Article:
NII builds the world’s first round-the-globe high-speed 100 Gbps academic communications network
By upgrading direct international connections of SINET to the United States, Europe and Asia subsequently to upgrading domestic connections towards Society 5.0
Credit: © National Institute of Informatics
Background: Increase of transmission data volume over SINET international links due to the advancement of cutting-edge large-scale academic research projects and other undertakings
SINET is a communications network utilized as academic information infrastructure by universities and research organizations across Japan, and is built and operated by NII. At the launch of SINET5 in 2016, 100 Gbps ultra-high-speed lines were laid through every prefecture of Japan. Today, more than 900 universities and research organizations are connected to the network, and total volume of data transmission has increased far beyond the initial predictions made at the beginning of SINET5 operation. These increases are from higher volumes of transferred data due to the advancement of cutting-edge large-scale academic research.
SINET supports a variety of international joint research projects through interconnection with research networks in other countries/regions, and the jump in communications volume has been seen not only across domestic connections but through overseas connections as well. In particular, the direct connection between Japan and Europe established with two 10 Gbps lines three years ago is now strained due to a sharp rise in communications volume, raising concerns over the impact on research being conducted through international collaboration. Additionally, the research networks in other countries/regions have made progress with the development of 100 Gbps international connections, and NII realized the need to develop a network with an equivalent or higher speed to maintain parity between the Japanese research environment and the rest of the world. Lastly, to achieve stable operation of international connections, backup routing functions were also needed.
Upgrading SINET International Connections to Ultra-high-speed 100 Gbps and Forming a Globe-spanning Ring Topology
To address these circumstances, NII built a 100 Gbps ring connection that goes around the globe from Japan (Tokyo) to the U.S. West Coast (Los Angeles), U.S. East Coast (New York), Europe (Amsterdam) and back to Japan (Tokyo). At the same time, the Japan-Asia (Singapore) connection was also upgraded to 100 Gbps (see figure1 and table). By adopting a ring topology that extends around the globe, the European line can be accessed via the United States and vice versa, providing a mutual backup and boosting the stability of communications. This configuration also makes it possible to distribute load and absorb fluctuations in network demand for U.S. and Europe-bound traffic. The interconnection upgrade with the pan-European GÉANT network to 100 Gbps now provides SINET’s users with high capacity connectivity across Europe.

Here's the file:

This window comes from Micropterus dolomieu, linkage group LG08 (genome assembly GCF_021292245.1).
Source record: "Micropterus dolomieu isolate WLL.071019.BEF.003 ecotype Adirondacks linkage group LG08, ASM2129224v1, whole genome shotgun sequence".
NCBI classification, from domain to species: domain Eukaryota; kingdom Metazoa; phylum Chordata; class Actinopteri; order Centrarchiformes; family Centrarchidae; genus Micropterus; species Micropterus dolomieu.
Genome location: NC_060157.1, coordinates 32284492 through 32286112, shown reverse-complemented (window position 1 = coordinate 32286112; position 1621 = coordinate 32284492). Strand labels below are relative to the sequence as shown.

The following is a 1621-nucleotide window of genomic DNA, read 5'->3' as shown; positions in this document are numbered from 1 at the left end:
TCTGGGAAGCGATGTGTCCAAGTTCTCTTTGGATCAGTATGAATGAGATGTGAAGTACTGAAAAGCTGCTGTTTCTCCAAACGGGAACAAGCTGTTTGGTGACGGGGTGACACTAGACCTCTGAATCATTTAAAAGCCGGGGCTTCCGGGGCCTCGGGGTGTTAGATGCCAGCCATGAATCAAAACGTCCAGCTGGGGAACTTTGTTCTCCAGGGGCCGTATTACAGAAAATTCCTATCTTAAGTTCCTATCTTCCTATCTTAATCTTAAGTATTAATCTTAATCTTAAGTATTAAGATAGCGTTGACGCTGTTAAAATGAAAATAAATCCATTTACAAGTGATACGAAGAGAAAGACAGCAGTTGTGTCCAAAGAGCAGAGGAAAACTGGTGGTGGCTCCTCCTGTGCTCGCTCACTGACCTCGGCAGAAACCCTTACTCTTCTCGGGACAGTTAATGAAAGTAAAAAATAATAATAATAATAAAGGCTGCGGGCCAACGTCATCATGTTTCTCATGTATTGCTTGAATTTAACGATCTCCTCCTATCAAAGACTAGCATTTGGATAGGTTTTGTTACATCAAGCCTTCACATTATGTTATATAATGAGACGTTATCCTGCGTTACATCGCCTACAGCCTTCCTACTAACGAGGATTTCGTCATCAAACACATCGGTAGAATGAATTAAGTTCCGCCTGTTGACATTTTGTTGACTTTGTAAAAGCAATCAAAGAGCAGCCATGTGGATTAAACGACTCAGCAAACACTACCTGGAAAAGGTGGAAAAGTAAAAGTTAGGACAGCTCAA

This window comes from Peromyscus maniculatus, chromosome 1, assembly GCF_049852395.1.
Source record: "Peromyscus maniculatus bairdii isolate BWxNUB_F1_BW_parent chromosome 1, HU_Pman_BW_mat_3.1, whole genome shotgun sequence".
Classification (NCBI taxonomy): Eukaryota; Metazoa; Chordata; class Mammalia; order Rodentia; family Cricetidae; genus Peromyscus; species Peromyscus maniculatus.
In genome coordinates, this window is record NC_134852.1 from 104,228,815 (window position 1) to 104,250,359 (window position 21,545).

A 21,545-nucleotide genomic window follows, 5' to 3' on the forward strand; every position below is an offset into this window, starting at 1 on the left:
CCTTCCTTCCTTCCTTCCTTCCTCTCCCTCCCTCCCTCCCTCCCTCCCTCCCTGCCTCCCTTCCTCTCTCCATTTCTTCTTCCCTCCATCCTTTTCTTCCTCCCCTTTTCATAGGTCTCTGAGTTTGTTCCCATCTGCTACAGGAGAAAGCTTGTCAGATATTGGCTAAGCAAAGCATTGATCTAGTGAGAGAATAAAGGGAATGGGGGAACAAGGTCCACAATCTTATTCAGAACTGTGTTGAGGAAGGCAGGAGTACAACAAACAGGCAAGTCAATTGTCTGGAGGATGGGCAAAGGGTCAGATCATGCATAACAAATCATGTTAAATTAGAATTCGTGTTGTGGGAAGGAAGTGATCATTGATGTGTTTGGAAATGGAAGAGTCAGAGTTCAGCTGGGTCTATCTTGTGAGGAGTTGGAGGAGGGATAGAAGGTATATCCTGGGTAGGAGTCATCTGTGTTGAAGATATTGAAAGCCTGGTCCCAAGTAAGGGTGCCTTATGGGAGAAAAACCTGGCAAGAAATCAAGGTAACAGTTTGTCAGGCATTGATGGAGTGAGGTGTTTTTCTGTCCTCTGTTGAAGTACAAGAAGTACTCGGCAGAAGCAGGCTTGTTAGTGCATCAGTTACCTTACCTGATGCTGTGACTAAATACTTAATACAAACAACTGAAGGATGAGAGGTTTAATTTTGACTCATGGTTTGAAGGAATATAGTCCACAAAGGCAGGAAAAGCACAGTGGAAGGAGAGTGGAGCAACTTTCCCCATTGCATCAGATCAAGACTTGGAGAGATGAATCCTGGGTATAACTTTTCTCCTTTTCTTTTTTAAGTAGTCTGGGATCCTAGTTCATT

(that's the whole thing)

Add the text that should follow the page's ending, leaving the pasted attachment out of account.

Future Outlook: Contribution to International Cooperative Research and Society 5.0
This latest upgrade to SINET’s international connection lines will better facilitate the international distribution of research and educational information cooperating with overseas research networks such as Internet2 in the U.S., GÉANT in Europe, SURFnet in Netherlands, NORDUnet in Nordic counties and so on (see figure2). Collaborative research between Japan and the United States such as the Belle II project through the 100 Gbps connection with the U.S., between Japan and Europe such as the LHC project through the 100 Gbps connection with Europe, and between Japan and Asia through the 100 Gbps Asia connection will all be undertaken in greater depth, offering the promise of greater international cooperation and competitiveness of Japan. In addition, building mutual backup system that cooperates between international lines has been advanced, and it is expected that as global academic community, future cooperation of 100 Gbps lines will make further growth of academic network environment, which is referred to as the GREN (Global Research & Education Network). Upgrading both the domestic and international segments of the network to ultra-high-speed 100 Gbps is also expected to help accelerate the advanced fusion of cyber-space (virtual space) and physical space (real space), bringing Japan a step closer to its vision for a future society in the form of Society 5.0.